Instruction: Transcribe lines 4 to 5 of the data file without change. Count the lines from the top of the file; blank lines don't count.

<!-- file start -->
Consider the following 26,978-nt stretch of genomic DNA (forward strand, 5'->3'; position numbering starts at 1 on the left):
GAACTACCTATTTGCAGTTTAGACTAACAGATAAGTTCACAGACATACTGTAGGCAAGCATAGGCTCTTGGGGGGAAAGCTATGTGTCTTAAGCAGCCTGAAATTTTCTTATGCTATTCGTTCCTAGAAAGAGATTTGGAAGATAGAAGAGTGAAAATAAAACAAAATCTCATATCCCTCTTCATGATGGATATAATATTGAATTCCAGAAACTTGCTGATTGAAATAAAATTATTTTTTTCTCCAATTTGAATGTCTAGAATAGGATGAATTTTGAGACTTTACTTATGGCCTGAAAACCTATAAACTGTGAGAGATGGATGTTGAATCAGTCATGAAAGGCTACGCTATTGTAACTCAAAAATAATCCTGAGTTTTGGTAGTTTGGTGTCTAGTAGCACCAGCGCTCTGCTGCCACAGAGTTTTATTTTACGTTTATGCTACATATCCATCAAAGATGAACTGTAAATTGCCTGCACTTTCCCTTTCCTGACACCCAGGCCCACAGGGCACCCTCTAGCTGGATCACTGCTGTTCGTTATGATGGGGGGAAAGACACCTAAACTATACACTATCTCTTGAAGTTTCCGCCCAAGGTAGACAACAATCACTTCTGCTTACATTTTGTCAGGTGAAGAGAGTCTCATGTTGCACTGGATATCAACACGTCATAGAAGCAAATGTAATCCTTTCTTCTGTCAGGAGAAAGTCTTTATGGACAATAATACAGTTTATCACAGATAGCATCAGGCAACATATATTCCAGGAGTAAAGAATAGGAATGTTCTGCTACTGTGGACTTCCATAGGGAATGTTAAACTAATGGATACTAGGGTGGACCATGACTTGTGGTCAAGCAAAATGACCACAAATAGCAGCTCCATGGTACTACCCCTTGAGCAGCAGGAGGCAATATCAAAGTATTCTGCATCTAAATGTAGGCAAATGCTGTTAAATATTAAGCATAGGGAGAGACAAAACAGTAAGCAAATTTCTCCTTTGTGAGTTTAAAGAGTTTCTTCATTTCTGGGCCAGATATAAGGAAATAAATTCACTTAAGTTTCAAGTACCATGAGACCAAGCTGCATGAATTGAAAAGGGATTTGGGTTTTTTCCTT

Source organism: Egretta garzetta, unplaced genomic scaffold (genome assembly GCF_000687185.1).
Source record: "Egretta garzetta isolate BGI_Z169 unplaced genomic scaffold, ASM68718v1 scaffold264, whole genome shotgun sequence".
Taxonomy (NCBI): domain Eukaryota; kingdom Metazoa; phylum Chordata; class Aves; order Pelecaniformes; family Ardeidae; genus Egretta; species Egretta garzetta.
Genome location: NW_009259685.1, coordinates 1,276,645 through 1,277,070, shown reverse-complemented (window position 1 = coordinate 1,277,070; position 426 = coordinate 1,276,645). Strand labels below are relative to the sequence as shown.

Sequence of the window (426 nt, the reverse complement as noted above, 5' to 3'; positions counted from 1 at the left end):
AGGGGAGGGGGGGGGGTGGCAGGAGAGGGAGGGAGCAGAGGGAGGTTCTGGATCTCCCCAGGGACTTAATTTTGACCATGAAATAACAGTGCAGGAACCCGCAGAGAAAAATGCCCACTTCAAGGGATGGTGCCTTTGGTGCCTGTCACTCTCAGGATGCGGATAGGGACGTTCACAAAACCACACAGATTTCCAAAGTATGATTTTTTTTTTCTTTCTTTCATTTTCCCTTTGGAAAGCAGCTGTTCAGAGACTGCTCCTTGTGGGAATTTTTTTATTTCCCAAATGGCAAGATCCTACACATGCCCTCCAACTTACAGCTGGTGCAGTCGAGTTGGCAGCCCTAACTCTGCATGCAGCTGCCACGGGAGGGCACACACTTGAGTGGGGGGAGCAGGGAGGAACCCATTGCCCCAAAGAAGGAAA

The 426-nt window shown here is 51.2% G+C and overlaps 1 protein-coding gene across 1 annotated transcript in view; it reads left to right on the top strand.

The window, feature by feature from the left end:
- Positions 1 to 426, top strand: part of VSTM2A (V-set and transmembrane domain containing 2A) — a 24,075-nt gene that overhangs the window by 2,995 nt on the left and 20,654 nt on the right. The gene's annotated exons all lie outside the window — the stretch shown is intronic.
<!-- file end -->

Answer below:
Source record: "Egretta garzetta isolate BGI_Z169 unplaced genomic scaffold, ASM68718v1 scaffold264, whole genome shotgun sequence".
Taxonomy (NCBI): domain Eukaryota; kingdom Metazoa; phylum Chordata; class Aves; order Pelecaniformes; family Ardeidae; genus Egretta; species Egretta garzetta.